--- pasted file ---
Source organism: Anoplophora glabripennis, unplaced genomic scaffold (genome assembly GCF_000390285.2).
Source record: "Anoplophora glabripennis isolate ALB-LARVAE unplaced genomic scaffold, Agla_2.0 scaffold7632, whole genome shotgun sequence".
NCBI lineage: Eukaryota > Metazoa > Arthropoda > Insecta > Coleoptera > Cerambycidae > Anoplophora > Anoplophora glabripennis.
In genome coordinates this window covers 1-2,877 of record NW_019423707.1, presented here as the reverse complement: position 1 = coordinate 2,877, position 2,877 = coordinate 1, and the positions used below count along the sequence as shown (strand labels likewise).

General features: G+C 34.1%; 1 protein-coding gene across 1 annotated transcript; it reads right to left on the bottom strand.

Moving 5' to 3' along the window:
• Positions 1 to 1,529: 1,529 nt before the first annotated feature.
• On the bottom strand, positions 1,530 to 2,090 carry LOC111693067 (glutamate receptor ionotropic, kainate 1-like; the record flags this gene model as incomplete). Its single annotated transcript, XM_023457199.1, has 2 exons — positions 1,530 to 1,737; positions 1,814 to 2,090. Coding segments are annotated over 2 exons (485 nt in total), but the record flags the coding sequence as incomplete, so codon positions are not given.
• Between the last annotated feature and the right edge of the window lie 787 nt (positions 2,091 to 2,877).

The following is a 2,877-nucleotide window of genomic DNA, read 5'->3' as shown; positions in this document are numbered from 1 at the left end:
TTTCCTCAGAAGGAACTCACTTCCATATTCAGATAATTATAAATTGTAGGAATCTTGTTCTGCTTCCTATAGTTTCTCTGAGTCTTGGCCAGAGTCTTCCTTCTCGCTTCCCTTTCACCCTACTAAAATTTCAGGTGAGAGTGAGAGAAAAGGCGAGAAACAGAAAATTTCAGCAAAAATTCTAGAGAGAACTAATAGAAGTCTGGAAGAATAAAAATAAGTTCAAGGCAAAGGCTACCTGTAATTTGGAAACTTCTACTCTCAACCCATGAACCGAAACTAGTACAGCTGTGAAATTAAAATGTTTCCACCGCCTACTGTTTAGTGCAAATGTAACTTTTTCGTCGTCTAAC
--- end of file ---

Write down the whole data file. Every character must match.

Source organism: Anoplophora glabripennis, unplaced genomic scaffold (genome assembly GCF_000390285.2).
Source record: "Anoplophora glabripennis isolate ALB-LARVAE unplaced genomic scaffold, Agla_2.0 scaffold7632, whole genome shotgun sequence".
NCBI lineage: Eukaryota > Metazoa > Arthropoda > Insecta > Coleoptera > Cerambycidae > Anoplophora > Anoplophora glabripennis.
In genome coordinates this window covers 1-2,877 of record NW_019423707.1, presented here as the reverse complement: position 1 = coordinate 2,877, position 2,877 = coordinate 1, and the positions used below count along the sequence as shown (strand labels likewise).

General features: G+C 34.1%; 1 protein-coding gene across 1 annotated transcript; it reads right to left on the bottom strand.

Moving 5' to 3' along the window:
• Positions 1 to 1,529: 1,529 nt before the first annotated feature.
• On the bottom strand, positions 1,530 to 2,090 carry LOC111693067 (glutamate receptor ionotropic, kainate 1-like; the record flags this gene model as incomplete). Its single annotated transcript, XM_023457199.1, has 2 exons — positions 1,530 to 1,737; positions 1,814 to 2,090. Coding segments are annotated over 2 exons (485 nt in total), but the record flags the coding sequence as incomplete, so codon positions are not given.
• Between the last annotated feature and the right edge of the window lie 787 nt (positions 2,091 to 2,877).

The following is a 2,877-nucleotide window of genomic DNA, read 5'->3' as shown; positions in this document are numbered from 1 at the left end:
TTTCCTCAGAAGGAACTCACTTCCATATTCAGATAATTATAAATTGTAGGAATCTTGTTCTGCTTCCTATAGTTTCTCTGAGTCTTGGCCAGAGTCTTCCTTCTCGCTTCCCTTTCACCCTACTAAAATTTCAGGTGAGAGTGAGAGAAAAGGCGAGAAACAGAAAATTTCAGCAAAAATTCTAGAGAGAACTAATAGAAGTCTGGAAGAATAAAAATAAGTTCAAGGCAAAGGCTACCTGTAATTTGGAAACTTCTACTCTCAACCCATGAACCGAAACTAGTACAGCTGTGAAATTAAAATGTTTCCACCGCCTACTGTTTAGTGCAAATGTAACTTTTTCGTCGTCTAAC